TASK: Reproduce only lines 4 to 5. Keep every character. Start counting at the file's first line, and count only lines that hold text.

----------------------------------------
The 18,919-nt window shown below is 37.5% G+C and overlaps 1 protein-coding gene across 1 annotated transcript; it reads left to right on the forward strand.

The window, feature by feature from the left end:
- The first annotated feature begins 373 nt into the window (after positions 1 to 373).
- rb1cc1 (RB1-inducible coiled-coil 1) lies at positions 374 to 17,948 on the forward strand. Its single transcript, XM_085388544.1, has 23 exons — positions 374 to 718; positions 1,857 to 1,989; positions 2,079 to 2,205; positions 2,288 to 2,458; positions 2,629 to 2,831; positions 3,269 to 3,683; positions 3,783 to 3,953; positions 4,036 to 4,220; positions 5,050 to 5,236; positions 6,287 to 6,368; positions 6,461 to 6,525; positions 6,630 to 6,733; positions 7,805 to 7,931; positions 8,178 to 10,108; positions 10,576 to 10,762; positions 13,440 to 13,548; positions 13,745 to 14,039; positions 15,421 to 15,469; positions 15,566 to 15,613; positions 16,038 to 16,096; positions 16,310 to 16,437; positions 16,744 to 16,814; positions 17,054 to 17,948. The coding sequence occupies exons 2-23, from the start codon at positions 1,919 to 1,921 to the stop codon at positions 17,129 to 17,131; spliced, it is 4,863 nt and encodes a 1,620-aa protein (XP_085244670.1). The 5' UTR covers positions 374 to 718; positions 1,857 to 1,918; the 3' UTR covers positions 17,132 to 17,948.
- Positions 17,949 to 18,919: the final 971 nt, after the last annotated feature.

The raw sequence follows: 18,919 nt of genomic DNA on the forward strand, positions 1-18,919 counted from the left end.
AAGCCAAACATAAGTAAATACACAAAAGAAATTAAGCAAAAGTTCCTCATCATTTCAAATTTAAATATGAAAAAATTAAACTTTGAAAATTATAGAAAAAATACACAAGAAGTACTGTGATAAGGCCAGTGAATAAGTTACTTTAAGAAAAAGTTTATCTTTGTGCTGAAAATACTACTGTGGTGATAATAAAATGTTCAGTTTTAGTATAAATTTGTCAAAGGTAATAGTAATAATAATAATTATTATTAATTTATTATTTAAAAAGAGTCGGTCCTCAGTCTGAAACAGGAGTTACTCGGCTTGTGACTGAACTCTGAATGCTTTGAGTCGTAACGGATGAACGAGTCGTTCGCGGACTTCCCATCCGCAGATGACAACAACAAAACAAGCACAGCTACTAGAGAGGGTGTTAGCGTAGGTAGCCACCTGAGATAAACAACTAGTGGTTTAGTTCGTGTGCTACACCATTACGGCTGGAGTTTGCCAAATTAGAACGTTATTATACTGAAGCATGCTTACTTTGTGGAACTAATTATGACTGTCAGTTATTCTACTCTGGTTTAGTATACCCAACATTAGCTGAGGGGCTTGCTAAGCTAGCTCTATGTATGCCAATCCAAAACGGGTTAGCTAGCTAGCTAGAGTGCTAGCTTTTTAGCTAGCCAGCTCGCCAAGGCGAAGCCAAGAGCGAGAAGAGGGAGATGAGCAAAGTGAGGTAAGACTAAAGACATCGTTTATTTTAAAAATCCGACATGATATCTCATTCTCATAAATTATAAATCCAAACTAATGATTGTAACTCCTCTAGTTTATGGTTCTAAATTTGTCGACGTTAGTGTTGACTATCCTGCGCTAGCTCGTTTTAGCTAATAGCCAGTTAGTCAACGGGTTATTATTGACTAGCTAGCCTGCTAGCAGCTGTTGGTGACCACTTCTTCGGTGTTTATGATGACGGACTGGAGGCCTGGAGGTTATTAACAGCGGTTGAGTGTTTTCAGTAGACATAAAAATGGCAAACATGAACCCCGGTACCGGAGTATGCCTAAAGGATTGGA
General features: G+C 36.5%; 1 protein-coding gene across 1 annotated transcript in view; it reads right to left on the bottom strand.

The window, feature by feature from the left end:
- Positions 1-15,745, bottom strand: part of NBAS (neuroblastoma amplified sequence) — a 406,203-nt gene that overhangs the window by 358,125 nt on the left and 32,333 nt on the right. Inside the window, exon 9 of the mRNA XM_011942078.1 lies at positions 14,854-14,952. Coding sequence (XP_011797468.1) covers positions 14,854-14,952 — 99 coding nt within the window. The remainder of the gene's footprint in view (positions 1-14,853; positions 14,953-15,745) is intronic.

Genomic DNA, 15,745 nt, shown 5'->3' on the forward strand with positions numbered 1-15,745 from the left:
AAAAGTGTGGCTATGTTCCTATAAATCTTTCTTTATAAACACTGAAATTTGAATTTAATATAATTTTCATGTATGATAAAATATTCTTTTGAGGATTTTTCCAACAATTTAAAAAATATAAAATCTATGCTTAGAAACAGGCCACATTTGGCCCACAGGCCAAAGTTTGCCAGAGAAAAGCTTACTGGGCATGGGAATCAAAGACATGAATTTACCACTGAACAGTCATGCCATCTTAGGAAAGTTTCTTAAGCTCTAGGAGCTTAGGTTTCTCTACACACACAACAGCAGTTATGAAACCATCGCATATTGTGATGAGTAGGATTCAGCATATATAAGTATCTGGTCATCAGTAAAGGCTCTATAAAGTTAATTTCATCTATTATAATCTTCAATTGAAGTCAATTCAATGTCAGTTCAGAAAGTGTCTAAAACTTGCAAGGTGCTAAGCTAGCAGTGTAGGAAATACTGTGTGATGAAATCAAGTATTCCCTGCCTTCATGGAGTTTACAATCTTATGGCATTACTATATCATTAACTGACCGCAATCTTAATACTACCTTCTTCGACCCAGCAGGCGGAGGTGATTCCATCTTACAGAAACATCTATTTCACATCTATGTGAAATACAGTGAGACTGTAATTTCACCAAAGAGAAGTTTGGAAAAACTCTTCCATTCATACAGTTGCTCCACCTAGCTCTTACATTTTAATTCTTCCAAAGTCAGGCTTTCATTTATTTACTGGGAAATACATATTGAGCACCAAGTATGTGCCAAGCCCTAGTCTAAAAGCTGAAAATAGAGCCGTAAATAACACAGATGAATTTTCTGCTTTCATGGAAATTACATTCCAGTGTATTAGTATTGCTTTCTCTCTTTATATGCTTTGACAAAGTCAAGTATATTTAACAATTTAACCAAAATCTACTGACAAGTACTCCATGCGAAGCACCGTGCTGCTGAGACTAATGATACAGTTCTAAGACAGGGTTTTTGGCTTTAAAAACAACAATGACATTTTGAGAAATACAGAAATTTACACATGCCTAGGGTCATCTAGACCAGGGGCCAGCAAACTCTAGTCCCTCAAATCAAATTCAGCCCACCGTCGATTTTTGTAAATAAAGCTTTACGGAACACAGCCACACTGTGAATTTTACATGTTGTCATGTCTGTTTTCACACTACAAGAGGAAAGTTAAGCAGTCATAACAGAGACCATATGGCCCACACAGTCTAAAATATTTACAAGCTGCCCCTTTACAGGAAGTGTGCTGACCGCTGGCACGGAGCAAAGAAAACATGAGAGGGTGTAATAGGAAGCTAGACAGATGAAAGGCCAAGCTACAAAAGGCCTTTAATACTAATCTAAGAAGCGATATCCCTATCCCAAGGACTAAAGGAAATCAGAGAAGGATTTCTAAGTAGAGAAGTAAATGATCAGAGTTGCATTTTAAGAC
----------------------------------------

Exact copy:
- rb1cc1 (RB1-inducible coiled-coil 1) lies at positions 374 to 17,948 on the forward strand. Its single transcript, XM_085388544.1, has 23 exons — positions 374 to 718; positions 1,857 to 1,989; positions 2,079 to 2,205; positions 2,288 to 2,458; positions 2,629 to 2,831; positions 3,269 to 3,683; positions 3,783 to 3,953; positions 4,036 to 4,220; positions 5,050 to 5,236; positions 6,287 to 6,368; positions 6,461 to 6,525; positions 6,630 to 6,733; positions 7,805 to 7,931; positions 8,178 to 10,108; positions 10,576 to 10,762; positions 13,440 to 13,548; positions 13,745 to 14,039; positions 15,421 to 15,469; positions 15,566 to 15,613; positions 16,038 to 16,096; positions 16,310 to 16,437; positions 16,744 to 16,814; positions 17,054 to 17,948. The coding sequence occupies exons 2-23, from the start codon at positions 1,919 to 1,921 to the stop codon at positions 17,129 to 17,131; spliced, it is 4,863 nt and encodes a 1,620-aa protein (XP_085244670.1). The 5' UTR covers positions 374 to 718; positions 1,857 to 1,918; the 3' UTR covers positions 17,132 to 17,948.
- Positions 17,949 to 18,919: the final 971 nt, after the last annotated feature.